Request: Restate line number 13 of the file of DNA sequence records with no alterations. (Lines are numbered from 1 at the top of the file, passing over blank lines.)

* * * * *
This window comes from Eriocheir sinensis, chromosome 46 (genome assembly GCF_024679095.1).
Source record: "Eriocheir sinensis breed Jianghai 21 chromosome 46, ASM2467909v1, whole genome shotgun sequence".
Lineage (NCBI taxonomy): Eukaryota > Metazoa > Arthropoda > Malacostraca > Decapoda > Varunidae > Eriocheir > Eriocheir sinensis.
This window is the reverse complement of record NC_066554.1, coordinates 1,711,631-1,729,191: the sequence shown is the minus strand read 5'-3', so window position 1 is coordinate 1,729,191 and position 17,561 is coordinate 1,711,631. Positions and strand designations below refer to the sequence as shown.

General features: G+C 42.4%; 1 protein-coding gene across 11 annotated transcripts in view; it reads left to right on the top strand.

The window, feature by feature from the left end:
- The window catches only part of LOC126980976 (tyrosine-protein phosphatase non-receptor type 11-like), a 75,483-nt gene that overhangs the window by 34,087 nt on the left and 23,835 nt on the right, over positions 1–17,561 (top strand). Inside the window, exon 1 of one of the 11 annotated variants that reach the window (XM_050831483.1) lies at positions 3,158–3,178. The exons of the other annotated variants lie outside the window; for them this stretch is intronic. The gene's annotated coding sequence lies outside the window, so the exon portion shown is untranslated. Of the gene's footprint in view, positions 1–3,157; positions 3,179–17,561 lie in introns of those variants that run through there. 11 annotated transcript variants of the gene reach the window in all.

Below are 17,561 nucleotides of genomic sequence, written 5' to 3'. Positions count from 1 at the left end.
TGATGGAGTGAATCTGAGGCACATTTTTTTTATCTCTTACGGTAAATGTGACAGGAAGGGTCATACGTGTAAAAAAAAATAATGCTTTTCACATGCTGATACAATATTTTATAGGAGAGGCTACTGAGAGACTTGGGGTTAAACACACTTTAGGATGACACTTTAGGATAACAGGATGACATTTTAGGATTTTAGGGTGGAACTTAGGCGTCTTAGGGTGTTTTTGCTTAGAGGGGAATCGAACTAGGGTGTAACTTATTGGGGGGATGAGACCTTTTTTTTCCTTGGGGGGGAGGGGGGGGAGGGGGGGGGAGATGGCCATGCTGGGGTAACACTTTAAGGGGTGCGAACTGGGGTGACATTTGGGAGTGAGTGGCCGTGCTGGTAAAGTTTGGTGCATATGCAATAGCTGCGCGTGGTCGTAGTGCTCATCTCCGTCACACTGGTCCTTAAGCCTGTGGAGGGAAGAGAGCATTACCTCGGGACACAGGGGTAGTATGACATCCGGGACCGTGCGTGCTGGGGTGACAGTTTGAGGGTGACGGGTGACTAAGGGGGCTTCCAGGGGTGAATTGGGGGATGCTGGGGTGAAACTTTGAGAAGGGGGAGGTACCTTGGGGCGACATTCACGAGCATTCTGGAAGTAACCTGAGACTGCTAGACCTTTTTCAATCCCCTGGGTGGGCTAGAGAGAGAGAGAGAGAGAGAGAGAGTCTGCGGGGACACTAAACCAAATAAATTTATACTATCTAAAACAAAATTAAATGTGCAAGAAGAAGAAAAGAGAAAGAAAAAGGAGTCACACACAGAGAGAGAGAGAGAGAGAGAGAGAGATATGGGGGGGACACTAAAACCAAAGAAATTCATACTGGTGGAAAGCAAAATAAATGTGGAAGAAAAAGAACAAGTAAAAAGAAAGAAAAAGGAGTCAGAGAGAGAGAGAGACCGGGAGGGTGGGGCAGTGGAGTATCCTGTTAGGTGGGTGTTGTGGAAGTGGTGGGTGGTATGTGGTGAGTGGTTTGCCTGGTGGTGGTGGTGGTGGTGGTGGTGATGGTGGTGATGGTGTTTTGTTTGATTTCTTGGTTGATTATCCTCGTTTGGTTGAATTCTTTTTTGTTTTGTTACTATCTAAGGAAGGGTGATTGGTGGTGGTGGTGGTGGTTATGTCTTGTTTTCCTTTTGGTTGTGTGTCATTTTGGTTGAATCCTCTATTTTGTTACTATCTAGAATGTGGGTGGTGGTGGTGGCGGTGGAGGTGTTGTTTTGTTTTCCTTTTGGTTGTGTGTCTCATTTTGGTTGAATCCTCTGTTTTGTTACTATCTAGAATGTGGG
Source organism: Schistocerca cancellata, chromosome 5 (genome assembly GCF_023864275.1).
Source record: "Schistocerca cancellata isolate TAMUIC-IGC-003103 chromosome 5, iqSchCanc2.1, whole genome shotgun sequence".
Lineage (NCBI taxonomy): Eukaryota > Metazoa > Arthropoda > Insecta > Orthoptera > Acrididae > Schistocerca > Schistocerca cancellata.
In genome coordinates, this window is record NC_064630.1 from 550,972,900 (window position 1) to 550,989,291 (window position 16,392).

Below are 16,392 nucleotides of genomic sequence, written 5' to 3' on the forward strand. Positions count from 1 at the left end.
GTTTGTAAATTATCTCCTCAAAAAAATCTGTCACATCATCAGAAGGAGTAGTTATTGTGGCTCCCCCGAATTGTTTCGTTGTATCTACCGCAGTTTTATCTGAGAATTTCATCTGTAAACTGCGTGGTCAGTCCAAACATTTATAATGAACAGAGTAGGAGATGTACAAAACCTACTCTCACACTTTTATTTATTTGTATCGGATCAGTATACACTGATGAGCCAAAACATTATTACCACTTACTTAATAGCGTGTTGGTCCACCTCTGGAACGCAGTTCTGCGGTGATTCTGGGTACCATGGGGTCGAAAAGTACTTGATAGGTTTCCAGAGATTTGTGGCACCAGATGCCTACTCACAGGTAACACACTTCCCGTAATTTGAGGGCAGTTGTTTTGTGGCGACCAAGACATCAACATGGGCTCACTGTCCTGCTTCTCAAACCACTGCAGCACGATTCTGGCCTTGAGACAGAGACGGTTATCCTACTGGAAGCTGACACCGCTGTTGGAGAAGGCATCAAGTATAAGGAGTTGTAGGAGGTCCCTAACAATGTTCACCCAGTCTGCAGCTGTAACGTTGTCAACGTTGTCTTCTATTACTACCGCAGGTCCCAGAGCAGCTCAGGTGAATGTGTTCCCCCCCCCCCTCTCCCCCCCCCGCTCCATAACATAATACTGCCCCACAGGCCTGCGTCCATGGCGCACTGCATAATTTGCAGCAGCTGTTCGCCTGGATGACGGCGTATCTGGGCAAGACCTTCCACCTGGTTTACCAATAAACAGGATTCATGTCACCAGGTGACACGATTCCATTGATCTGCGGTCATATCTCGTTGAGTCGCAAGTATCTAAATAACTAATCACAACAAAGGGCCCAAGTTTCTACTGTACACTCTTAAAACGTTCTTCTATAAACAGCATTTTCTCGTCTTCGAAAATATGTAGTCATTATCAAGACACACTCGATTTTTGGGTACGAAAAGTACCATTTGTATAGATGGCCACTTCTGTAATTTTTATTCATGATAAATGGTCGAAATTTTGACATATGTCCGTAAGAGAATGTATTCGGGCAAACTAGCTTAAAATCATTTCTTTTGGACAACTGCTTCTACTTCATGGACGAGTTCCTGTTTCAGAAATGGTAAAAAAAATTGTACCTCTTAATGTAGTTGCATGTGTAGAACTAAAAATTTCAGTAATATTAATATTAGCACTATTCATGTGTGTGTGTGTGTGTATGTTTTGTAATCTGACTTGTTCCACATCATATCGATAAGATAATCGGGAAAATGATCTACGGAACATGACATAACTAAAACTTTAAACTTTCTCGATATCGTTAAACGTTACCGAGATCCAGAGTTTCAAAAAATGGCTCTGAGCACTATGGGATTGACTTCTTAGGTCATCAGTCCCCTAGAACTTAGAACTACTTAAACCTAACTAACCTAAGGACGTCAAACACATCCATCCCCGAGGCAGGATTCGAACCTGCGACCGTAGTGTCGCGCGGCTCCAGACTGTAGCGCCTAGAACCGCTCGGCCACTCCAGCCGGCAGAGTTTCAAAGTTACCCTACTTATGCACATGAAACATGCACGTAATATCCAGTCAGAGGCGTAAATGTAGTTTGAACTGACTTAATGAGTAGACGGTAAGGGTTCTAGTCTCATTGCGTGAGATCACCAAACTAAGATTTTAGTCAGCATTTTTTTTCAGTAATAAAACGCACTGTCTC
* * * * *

In genome coordinates, this window is record NC_064630.1 from 550,972,900 (window position 1) to 550,989,291 (window position 16,392).